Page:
Reaching all students is an enormous task.  We must never lose our perspective on just how enormous and important a task it is.  It can all seem very overwhelming at times.  But, a few lessons from things like marshmallows, an axe, and lettuce – as well as some time to discuss and reflect with colleagues – can go a long way towards providing the sustaining energy needed to be the awesome influence every kid is looking for.

Read the Storify archive of the #ecet2oh hashtag during OAC ECET2!

Return to ECET2!

In October of 2014, I had the unique opportunity and distinct privilege of presenting my “Five Rules of Design Thinking to Reach All Students” workshop as a breakout session at the Ohio Appalachian Collaborative ECET2 Conference.  I reflected on the event in an earlier blog post.  The organizers also put together a great video describing the event.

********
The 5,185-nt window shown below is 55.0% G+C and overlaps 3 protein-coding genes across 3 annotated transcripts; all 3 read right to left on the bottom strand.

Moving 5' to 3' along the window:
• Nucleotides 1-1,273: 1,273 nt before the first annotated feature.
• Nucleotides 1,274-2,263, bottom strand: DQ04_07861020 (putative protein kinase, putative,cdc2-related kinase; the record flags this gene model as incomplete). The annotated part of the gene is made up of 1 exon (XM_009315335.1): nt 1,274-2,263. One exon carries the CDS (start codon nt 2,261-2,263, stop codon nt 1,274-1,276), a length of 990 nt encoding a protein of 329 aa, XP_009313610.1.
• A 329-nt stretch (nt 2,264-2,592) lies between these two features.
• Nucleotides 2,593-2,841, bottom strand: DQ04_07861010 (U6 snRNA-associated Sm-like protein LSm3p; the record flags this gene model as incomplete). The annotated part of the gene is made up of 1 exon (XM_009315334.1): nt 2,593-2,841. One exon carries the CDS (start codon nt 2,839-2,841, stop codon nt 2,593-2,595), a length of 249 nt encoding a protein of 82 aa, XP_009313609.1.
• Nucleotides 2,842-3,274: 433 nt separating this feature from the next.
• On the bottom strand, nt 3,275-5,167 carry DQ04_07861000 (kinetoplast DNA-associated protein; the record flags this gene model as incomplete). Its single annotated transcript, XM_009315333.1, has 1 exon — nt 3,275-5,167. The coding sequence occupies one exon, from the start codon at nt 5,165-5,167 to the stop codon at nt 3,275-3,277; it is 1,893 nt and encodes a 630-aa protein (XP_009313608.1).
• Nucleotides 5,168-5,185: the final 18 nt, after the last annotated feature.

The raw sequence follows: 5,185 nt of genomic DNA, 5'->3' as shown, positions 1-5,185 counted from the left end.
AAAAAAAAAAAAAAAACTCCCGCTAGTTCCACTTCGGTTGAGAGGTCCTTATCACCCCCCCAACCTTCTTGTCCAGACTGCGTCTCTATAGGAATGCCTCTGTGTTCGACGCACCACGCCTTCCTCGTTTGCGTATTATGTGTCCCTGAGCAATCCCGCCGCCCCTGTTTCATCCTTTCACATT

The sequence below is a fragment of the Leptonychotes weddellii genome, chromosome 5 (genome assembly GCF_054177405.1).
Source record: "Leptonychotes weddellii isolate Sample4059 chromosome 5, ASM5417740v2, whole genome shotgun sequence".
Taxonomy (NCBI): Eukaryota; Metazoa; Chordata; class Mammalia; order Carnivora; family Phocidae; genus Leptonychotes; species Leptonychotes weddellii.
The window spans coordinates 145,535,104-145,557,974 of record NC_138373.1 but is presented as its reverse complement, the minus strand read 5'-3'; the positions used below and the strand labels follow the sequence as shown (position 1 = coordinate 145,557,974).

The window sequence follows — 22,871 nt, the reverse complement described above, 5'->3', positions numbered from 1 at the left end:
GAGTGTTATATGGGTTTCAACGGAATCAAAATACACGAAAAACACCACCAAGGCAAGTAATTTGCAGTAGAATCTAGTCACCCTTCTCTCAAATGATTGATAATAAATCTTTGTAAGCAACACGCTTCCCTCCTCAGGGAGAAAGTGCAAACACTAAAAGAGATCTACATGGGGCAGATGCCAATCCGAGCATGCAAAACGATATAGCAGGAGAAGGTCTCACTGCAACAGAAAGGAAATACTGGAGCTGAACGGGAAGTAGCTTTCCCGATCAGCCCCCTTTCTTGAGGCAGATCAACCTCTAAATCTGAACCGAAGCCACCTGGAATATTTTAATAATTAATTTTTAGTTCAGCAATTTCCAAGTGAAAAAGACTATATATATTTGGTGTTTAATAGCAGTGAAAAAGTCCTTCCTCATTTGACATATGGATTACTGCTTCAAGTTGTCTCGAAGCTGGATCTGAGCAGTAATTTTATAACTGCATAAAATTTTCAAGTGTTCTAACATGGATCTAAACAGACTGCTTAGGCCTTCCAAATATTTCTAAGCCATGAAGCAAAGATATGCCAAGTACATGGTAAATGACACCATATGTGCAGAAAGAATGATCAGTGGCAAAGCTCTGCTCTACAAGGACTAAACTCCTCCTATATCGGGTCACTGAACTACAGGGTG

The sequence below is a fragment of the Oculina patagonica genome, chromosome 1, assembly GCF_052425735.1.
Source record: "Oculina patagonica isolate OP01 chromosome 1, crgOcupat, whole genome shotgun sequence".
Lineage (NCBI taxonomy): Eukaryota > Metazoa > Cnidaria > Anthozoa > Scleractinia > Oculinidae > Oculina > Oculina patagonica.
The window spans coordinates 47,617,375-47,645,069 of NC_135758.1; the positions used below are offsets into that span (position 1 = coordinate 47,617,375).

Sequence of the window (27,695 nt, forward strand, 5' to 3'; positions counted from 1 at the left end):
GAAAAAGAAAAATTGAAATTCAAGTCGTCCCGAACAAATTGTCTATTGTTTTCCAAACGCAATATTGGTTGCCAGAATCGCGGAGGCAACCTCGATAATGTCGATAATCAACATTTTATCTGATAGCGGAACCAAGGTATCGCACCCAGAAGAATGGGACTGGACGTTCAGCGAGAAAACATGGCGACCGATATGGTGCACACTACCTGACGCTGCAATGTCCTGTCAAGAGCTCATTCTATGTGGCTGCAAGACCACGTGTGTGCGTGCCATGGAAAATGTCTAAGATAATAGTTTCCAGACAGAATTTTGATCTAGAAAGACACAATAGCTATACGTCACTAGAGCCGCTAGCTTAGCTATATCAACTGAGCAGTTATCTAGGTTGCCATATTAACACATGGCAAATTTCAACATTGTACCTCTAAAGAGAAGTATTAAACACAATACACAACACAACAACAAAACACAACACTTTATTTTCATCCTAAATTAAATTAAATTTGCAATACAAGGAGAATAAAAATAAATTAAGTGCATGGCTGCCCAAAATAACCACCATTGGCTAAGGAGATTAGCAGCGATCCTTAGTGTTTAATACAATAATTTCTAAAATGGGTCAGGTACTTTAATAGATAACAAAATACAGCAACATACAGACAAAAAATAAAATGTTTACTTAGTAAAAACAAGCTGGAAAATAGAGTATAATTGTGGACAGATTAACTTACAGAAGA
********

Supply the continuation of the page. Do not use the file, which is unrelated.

I am honored to announce that the organizers of this year’s OAC ECET2 have contacted me about attending and presenting at this year’s event!

I will again be presenting my “Five Rules of Design Thinking to Reach All Students” breakout session.  I have not seen the final schedule yet, but I believe I will be presenting it once on Sunday and then again on Monday.  I love doing presentations like this, and I love being with educators and hearing them talk about their successes and their struggles.

Also this year, I have the privilege of hosting a Design Challenge, which will probably take place on Monday morning.  That reminds me, I need to add marshmallows to my grocery list….

Elevating and Celebrating Effective Teachers and Teaching (ECET2)